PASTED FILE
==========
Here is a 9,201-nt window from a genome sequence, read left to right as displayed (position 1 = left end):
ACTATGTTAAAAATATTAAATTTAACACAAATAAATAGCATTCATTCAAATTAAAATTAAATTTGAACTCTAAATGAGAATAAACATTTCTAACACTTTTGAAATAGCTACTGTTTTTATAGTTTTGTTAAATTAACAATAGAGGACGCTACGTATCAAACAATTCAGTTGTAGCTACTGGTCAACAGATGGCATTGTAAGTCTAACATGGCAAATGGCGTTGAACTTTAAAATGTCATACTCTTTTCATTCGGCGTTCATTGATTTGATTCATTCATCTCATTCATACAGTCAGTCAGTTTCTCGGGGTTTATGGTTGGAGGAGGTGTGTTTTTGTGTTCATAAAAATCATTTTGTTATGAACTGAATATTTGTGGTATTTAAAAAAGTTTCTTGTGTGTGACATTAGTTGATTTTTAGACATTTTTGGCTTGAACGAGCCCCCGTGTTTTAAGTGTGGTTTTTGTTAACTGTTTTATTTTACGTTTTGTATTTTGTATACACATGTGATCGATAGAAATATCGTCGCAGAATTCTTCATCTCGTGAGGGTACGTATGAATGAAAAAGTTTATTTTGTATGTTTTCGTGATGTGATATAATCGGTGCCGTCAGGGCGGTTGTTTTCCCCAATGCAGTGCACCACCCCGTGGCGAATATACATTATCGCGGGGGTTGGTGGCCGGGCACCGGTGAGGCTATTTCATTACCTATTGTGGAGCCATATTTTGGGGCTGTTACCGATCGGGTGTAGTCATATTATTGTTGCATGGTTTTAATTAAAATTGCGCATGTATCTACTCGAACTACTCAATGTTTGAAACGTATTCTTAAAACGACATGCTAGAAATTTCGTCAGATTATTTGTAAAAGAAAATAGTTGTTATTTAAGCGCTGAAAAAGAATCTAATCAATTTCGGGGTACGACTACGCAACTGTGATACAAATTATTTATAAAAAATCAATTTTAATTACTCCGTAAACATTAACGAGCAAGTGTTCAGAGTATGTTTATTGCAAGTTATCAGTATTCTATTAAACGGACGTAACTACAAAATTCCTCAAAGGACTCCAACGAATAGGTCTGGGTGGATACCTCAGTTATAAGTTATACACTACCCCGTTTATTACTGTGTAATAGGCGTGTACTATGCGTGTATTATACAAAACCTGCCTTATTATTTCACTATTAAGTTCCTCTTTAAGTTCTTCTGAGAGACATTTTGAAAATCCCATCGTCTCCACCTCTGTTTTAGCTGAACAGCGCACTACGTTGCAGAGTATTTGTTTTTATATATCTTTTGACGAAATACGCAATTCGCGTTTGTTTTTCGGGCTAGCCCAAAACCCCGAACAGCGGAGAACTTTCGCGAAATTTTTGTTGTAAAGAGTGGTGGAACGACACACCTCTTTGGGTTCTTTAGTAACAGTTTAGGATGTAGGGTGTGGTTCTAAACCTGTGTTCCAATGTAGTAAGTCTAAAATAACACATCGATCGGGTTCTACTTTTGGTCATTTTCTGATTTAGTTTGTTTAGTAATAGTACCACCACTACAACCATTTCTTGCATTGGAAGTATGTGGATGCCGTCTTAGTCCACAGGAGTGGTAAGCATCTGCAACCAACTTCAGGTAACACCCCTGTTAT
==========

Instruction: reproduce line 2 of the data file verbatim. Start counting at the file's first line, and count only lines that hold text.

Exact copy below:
ACTATGTTAAAAATATTAAATTTAACACAAATAAATAGCATTCATTCAAATTAAAATTAAATTTGAACTCTAAATGAGAATAAACATTTCTAACACTTTTGAAATAGCTACTGTTTTTATAGTTTTGTTAAATTAACAATAGAGGACGCTACGTATCAAACAATTCAGTTGTAGCTACTGGTCAACAGATGGCATTGTAAGTCTAACATGGCAAATGGCGTTGAACTTTAAAATGTCATACTCTTTTCATTCGGCGTTCATTGATTTGATTCATTCATCTCATTCATACAGTCAGTCAGTTTCTCGGGGTTTATGGTTGGAGGAGGTGTGTTTTTGTGTTCATAAAAATCATTTTGTTATGAACTGAATATTTGTGGTATTTAAAAAAGTTTCTTGTGTGTGACATTAGTTGATTTTTAGACATTTTTGGCTTGAACGAGCCCCCGTGTTTTAAGTGTGGTTTTTGTTAACTGTTTTATTTTACGTTTTGTATTTTGTATACACATGTGATCGATAGAAATATCGTCGCAGAATTCTTCATCTCGTGAGGGTACGTATGAATGAAAAAGTTTATTTTGTATGTTTTCGTGATGTGATATAATCGGTGCCGTCAGGGCGGTTGTTTTCCCCAATGCAGTGCACCACCCCGTGGCGAATATACATTATCGCGGGGGTTGGTGGCCGGGCACCGGTGAGGCTATTTCATTACCTATTGTGGAGCCATATTTTGGGGCTGTTACCGATCGGGTGTAGTCATATTATTGTTGCATGGTTTTAATTAAAATTGCGCATGTATCTACTCGAACTACTCAATGTTTGAAACGTATTCTTAAAACGACATGCTAGAAATTTCGTCAGATTATTTGTAAAAGAAAATAGTTGTTATTTAAGCGCTGAAAAAGAATCTAATCAATTTCGGGGTACGACTACGCAACTGTGATACAAATTATTTATAAAAAATCAATTTTAATTACTCCGTAAACATTAACGAGCAAGTGTTCAGAGTATGTTTATTGCAAGTTATCAGTATTCTATTAAACGGACGTAACTACAAAATTCCTCAAAGGACTCCAACGAATAGGTCTGGGTGGATACCTCAGTTATAAGTTATACACTACCCCGTTTATTACTGTGTAATAGGCGTGTACTATGCGTGTATTATACAAAACCTGCCTTATTATTTCACTATTAAGTTCCTCTTTAAGTTCTTCTGAGAGACATTTTGAAAATCCCATCGTCTCCACCTCTGTTTTAGCTGAACAGCGCACTACGTTGCAGAGTATTTGTTTTTATATATCTTTTGACGAAATACGCAATTCGCGTTTGTTTTTCGGGCTAGCCCAAAACCCCGAACAGCGGAGAACTTTCGCGAAATTTTTGTTGTAAAGAGTGGTGGAACGACACACCTCTTTGGGTTCTTTAGTAACAGTTTAGGATGTAGGGTGTGGTTCTAAACCTGTGTTCCAATGTAGTAAGTCTAAAATAACACATCGATCGGGTTCTACTTTTGGTCATTTTCTGATTTAGTTTGTTTAGTAATAGTACCACCACTACAACCATTTCTTGCATTGGAAGTATGTGGATGCCGTCTTAGTCCACAGGAGTGGTAAGCATCTGCAACCAACTTCAGGTAACACCCCTGTTAT